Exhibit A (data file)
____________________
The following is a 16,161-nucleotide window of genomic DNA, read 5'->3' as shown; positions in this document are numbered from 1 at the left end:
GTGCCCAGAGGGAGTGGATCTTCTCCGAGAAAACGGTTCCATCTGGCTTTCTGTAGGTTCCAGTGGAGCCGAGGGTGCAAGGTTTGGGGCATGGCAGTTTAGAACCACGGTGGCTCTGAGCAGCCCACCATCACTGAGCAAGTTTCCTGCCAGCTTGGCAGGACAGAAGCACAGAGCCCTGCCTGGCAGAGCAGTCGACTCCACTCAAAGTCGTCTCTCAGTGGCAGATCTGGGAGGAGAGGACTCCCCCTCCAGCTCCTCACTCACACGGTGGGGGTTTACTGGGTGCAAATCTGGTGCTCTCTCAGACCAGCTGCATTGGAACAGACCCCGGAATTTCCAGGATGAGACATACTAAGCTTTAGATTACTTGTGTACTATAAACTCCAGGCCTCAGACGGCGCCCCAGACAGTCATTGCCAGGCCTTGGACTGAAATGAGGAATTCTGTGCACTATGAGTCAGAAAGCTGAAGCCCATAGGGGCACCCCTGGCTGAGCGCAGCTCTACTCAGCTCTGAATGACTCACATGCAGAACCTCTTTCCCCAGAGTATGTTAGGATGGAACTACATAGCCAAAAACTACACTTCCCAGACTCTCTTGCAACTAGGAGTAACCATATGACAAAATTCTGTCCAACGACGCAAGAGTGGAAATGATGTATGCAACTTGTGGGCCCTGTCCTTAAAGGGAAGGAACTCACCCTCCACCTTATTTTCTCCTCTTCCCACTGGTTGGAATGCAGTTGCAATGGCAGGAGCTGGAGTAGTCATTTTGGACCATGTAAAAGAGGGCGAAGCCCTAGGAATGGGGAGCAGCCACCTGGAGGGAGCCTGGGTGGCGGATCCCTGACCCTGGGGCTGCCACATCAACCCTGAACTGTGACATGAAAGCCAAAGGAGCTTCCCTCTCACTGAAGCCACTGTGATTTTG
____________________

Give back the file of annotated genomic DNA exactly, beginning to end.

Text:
The following is a 16,161-nucleotide window of genomic DNA, read 5'->3' as shown; positions in this document are numbered from 1 at the left end:
GTGCCCAGAGGGAGTGGATCTTCTCCGAGAAAACGGTTCCATCTGGCTTTCTGTAGGTTCCAGTGGAGCCGAGGGTGCAAGGTTTGGGGCATGGCAGTTTAGAACCACGGTGGCTCTGAGCAGCCCACCATCACTGAGCAAGTTTCCTGCCAGCTTGGCAGGACAGAAGCACAGAGCCCTGCCTGGCAGAGCAGTCGACTCCACTCAAAGTCGTCTCTCAGTGGCAGATCTGGGAGGAGAGGACTCCCCCTCCAGCTCCTCACTCACACGGTGGGGGTTTACTGGGTGCAAATCTGGTGCTCTCTCAGACCAGCTGCATTGGAACAGACCCCGGAATTTCCAGGATGAGACATACTAAGCTTTAGATTACTTGTGTACTATAAACTCCAGGCCTCAGACGGCGCCCCAGACAGTCATTGCCAGGCCTTGGACTGAAATGAGGAATTCTGTGCACTATGAGTCAGAAAGCTGAAGCCCATAGGGGCACCCCTGGCTGAGCGCAGCTCTACTCAGCTCTGAATGACTCACATGCAGAACCTCTTTCCCCAGAGTATGTTAGGATGGAACTACATAGCCAAAAACTACACTTCCCAGACTCTCTTGCAACTAGGAGTAACCATATGACAAAATTCTGTCCAACGACGCAAGAGTGGAAATGATGTATGCAACTTGTGGGCCCTGTCCTTAAAGGGAAGGAACTCACCCTCCACCTTATTTTCTCCTCTTCCCACTGGTTGGAATGCAGTTGCAATGGCAGGAGCTGGAGTAGTCATTTTGGACCATGTAAAAGAGGGCGAAGCCCTAGGAATGGGGAGCAGCCACCTGGAGGGAGCCTGGGTGGCGGATCCCTGACCCTGGGGCTGCCACATCAACCCTGAACTGTGACATGAAAGCCAAAGGAGCTTCCCTCTCACTGAAGCCACTGTGATTTTG